The same year, Underwood also won the Best Female Country Vocal Performance award for "Jesus, Take The Wheel," and went on to become one of the few Idol winners to have sustainable success in the music industry.

Stream the 2017 GRAMMY Awards on-demand.
6. When Lady Antebellum capped off an incredible breakout year.

6. When Lady Antebellum capped off an incredible breakout year.

Lady Antebellum gave country a huge moment in the spotlight at the 2011 GRAMMY Awards when they scooped up five awards, including Record Of The Year and Song Of The Year.

Those two wins recognized their smash hit "Need You Now," which was pleading call for late-night companionship and was performed live by the country-pop trio on the GRAMMY stage that night.

With five golden gramophones under their leather belts, the band was poised for a breakout year, which helped usher in their next album, 2011's Own The Night, which debuted at the top of the Billboard 200.

Stream the 2017 GRAMMY Awards on-demand.
7. When Glen Campbell got a fitting tribute.

7. When Glen Campbell got a fitting tribute.

In 2012, country great Glen Campbell was 75 years old and had been diagnosed with Alzheimer's the year prior.

He was on a "goodbye tour" of sorts, and decided to give one of his finest farewell performances at the GRAMMY Awards, thanks to a little help from Blake Shelton and The Band Perry.

Sporting a white sequined jacket and touting a whole lotta energy, Campbell got the crowd on its feet with his biggest hit, "Rhinestone Cowboy," which was a fitting way to bid adieu to the country singer/songwriter.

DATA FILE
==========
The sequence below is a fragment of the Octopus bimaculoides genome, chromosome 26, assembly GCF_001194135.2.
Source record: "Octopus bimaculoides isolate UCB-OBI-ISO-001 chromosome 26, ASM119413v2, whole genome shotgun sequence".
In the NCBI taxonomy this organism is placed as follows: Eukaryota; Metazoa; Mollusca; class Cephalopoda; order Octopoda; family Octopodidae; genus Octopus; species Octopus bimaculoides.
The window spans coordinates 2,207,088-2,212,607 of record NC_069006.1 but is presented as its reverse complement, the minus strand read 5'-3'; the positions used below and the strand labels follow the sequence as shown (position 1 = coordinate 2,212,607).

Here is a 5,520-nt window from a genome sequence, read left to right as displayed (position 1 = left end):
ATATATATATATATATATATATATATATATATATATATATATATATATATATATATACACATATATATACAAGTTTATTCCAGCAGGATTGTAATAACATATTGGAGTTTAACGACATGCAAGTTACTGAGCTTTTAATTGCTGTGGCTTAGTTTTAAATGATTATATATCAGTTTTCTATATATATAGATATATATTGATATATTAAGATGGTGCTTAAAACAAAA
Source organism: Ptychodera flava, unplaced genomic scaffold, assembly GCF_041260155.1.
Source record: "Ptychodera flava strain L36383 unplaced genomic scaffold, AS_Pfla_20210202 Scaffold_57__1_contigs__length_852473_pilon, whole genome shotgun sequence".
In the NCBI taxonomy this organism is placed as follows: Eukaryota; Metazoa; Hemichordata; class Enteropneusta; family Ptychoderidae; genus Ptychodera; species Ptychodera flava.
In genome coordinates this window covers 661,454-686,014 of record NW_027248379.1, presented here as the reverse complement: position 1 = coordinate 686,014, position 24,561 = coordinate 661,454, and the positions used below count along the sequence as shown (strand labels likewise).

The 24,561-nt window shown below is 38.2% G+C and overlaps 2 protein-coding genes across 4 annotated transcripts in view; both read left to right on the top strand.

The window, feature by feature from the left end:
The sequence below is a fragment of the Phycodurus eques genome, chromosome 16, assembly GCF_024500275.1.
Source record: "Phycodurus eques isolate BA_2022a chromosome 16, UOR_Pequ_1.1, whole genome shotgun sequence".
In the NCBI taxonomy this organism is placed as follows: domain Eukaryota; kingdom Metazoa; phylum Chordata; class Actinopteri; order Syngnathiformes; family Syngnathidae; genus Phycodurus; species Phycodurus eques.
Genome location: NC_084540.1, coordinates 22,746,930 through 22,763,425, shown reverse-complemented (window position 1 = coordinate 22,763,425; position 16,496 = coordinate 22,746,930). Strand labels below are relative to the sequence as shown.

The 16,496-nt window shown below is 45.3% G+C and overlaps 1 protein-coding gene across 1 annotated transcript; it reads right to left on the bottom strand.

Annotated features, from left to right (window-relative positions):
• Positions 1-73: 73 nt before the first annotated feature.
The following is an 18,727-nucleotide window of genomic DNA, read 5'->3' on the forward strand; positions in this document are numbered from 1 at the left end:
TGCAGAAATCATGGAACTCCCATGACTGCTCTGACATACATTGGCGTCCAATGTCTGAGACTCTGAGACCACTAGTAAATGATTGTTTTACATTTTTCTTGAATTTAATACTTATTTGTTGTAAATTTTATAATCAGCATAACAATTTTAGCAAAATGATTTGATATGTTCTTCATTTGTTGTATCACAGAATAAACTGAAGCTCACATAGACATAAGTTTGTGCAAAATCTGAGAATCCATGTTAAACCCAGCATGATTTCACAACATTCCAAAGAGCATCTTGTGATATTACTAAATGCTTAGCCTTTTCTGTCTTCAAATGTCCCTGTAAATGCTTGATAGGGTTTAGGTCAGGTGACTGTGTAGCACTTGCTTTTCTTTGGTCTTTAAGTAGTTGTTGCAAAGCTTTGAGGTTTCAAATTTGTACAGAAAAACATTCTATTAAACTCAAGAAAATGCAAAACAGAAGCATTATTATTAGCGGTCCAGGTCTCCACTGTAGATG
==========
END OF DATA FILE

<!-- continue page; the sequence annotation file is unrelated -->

Stream the 2017 GRAMMY Awards on-demand.
8. When The Highwaymen reunited.

8. When The Highwaymen reunited.

The year 1984 was an exciting one for country music, as four of the genre's pioneering musicians—Willie Nelson, Johnny Cash, Waylon Jennings, and Kris Kristofferson—came together to form a supergroup called The Highwaymen.

Twenty years later, the two surviving members of the group, Nelson and Kristofferson, reunited for a special and spirited performance at the 2014 GRAMMY Awards.

The reunion opened with Nelson and Kristofferson singing the group's hit "Highwayman," before Merle Haggard and Blake Shelton joined them for Haggard's "Okie From Muskogee" and Nelson's "Mamas Don't Let Your Babies Grow Up To Be Cowboys."

Stream the 2017 GRAMMY Awards on-demand.
9. When Brandy Clark and Dwight Yoakam's duet stole the show.

9. When Brandy Clark and Dwight Yoakam's duet stole the show.

During an evening that featured AC/DC's pyrotechnic-heavy opener and a burlesque-themed set from Madonna, Brandy Clark and Dwight Yoakam's duet was one of the quietest, but most moving performances of the 2015 GRAMMY Awards.

The country newcomer and the Stetson-wearing veteran teamed up for a gorgeous rendition of "Hold My Hand," a tender love tune from Clark's breakthrough album, 12 Stories.

Clark harmonized perfectly with Yoakam's Kentucky croon, wowing the audience with their magical musical chemistry.

Stream the 2017 GRAMMY Awards on-demand.
10. When Willie Nelson took home the inaugural GRAMMY Legend Award.

10. When Willie Nelson took home the inaugural GRAMMY Legend Award.

In 1990, Willie Nelson was among the first class of recipients for the GRAMMY Legend Award, which recognizes artists' "ongoing contributions and influence" in music.

In the case of Nelson, the 11-time GRAMMY winner continues to prove worthy of the prestigious prize by touring tirelessly and releasing new projects regularly.

In fact, the iconic Texan is up for one award in 2017—Best Traditional Pop Vocal Album for Summertime: Willie Nelson Sings Gershwin—and recently announced his next album of original work, God's Problem Child, is set to drop in April.

To date, Johnny Cash is the only other country artist to have received the GRAMMY Legend Award.

Stream the 2017 GRAMMY Awards on-demand.